Home inspectors – Can they fix it?
Doug Oberholser, Esq.
May 4, 2009
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The Agreement of Sale offers buyers and sellers the opportunity to protect themselves by making the purchases of the property contingent upon the satisfactory results of a property inspection. The Agreement of Sale requires that home inspections be performed by a “home inspector” as the term is defined in the Home Inspection Law. What limitations are imposed upon inspectors who are hired?home_repair_cartoon1

Inspectors are prohibited from providing specific estimates of the costs of repairs, whether verbal or in writing. Generally, inspectors and the companies that employ them, as well as other businesses or persons that control or have financial interests in the employing companies, may not perform or offer to perform any repairs to a structure with respect to which the inspector has prepared a home inspection report within the preceding 12 months.

Why? It’s not too difficult to envision (unscrupulous) inspectors preparing biased or false (inflated) reports or estimates for repairs, or to otherwise pressure homeowners into contracts with the inspector to repair defects the inspector discovered during the inspection. The Home Inspection Law provides additional protection to consumers by making such practices grounds for liability under the consumer protection laws.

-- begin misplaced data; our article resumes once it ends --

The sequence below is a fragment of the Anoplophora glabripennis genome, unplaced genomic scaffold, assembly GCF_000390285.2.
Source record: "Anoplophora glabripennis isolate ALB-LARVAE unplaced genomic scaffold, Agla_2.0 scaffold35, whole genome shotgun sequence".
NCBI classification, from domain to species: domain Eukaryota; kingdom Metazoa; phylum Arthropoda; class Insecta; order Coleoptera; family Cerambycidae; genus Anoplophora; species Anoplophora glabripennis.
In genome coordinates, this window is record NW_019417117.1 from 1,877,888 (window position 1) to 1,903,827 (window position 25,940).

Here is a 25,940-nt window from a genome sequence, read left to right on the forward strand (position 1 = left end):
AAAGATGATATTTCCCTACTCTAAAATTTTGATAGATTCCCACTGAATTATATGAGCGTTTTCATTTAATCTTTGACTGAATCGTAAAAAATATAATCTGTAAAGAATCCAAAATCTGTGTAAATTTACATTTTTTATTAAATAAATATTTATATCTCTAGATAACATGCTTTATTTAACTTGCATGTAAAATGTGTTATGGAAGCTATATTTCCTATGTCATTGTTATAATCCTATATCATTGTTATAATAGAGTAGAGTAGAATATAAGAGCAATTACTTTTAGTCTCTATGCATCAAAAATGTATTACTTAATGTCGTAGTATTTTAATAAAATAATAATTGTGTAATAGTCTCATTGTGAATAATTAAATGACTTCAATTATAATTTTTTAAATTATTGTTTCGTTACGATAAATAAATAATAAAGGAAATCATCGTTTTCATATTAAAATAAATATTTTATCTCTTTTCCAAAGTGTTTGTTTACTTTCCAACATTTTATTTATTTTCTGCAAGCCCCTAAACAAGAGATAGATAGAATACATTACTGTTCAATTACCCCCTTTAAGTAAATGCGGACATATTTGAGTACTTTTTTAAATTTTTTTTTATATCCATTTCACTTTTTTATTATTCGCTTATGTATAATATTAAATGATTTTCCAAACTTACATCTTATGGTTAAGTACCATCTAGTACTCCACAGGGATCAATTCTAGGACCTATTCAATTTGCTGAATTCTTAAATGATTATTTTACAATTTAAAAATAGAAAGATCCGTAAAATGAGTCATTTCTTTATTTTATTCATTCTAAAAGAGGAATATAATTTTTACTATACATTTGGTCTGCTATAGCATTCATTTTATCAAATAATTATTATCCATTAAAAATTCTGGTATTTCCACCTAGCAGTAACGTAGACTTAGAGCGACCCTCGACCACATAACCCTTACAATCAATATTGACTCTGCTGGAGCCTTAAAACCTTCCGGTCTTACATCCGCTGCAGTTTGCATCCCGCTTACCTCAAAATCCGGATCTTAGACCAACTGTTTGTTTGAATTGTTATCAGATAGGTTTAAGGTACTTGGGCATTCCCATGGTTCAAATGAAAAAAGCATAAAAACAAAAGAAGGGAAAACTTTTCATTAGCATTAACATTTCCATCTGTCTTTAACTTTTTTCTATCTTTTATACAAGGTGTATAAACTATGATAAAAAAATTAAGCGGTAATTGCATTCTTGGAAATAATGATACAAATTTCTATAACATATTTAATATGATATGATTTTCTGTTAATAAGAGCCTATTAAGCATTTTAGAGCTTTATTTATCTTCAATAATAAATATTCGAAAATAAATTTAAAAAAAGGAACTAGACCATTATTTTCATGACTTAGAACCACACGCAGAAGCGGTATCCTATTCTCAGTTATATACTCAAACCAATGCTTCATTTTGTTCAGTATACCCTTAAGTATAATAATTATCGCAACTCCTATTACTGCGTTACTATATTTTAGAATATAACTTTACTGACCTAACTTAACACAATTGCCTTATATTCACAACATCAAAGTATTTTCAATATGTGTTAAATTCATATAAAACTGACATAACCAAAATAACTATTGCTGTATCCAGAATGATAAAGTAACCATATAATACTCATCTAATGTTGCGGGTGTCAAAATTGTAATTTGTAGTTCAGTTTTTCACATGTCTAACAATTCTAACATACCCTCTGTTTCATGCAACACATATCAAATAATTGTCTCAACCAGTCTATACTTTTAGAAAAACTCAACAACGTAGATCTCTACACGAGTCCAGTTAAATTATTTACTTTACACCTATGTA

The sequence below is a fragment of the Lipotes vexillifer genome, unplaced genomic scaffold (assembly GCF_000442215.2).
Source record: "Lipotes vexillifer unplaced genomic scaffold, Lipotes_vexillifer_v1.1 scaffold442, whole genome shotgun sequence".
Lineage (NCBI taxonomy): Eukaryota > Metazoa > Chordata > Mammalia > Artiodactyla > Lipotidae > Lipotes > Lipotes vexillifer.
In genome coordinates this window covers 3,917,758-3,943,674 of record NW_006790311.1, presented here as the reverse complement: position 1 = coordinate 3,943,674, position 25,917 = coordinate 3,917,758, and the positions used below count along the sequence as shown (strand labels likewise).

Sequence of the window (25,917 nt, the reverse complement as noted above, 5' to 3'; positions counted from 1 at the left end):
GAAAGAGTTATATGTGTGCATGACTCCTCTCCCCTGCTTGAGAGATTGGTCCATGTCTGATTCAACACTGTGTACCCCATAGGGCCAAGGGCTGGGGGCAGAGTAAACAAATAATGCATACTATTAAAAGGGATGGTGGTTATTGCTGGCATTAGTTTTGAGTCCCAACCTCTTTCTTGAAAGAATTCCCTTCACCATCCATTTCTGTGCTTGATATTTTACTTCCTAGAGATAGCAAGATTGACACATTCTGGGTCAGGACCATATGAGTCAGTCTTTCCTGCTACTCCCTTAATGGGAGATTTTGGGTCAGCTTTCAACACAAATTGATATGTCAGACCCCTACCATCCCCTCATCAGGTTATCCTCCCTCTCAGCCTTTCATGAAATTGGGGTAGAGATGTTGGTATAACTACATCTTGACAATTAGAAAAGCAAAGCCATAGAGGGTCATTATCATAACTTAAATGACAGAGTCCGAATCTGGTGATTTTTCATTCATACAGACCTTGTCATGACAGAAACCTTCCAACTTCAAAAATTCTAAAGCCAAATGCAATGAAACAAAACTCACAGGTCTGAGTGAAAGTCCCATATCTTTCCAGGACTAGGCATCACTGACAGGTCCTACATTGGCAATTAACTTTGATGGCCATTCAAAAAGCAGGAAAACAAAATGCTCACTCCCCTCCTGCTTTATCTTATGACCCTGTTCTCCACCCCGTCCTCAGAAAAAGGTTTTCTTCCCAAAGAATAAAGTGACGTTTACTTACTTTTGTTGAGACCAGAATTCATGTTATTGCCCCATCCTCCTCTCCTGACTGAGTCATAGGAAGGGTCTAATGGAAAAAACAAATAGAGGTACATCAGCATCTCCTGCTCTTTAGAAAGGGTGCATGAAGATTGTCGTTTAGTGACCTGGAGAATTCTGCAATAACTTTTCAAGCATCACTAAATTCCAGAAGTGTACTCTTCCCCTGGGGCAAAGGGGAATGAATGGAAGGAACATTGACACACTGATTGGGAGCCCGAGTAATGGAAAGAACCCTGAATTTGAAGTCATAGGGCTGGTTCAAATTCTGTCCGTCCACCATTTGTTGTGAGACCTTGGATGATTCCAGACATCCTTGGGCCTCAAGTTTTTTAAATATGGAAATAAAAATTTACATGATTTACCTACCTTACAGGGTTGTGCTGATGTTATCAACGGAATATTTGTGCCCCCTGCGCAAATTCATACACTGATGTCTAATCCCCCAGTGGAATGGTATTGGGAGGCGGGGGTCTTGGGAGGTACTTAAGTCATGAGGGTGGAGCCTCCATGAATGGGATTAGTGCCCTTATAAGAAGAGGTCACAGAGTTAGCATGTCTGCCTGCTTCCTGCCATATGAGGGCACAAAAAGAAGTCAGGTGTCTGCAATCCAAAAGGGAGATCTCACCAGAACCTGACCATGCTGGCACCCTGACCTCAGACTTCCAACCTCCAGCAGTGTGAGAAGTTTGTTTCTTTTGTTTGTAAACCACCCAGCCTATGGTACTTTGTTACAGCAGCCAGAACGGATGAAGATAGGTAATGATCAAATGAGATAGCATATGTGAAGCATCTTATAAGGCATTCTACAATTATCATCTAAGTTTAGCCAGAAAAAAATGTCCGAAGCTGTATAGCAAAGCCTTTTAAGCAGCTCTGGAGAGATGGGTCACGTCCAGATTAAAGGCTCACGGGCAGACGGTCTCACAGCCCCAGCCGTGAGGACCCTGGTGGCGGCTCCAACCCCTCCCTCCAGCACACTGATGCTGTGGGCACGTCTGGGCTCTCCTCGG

As with many rules, there are exceptions. Inspectors can perform work related to radon remediation or treating wood destroying insects when these conditions are identified by the inspector. Additionally, estimates may be included in a home inspection report, provided (1) the report identifies the source of the estimate; (2) the estimate is presented as a range of costs; and (3) the report states that the buyer should get an estimate from a contractor who performs the type of repair involved. Importantly, even if an inspector does provide an estimate he cannot actually do the work.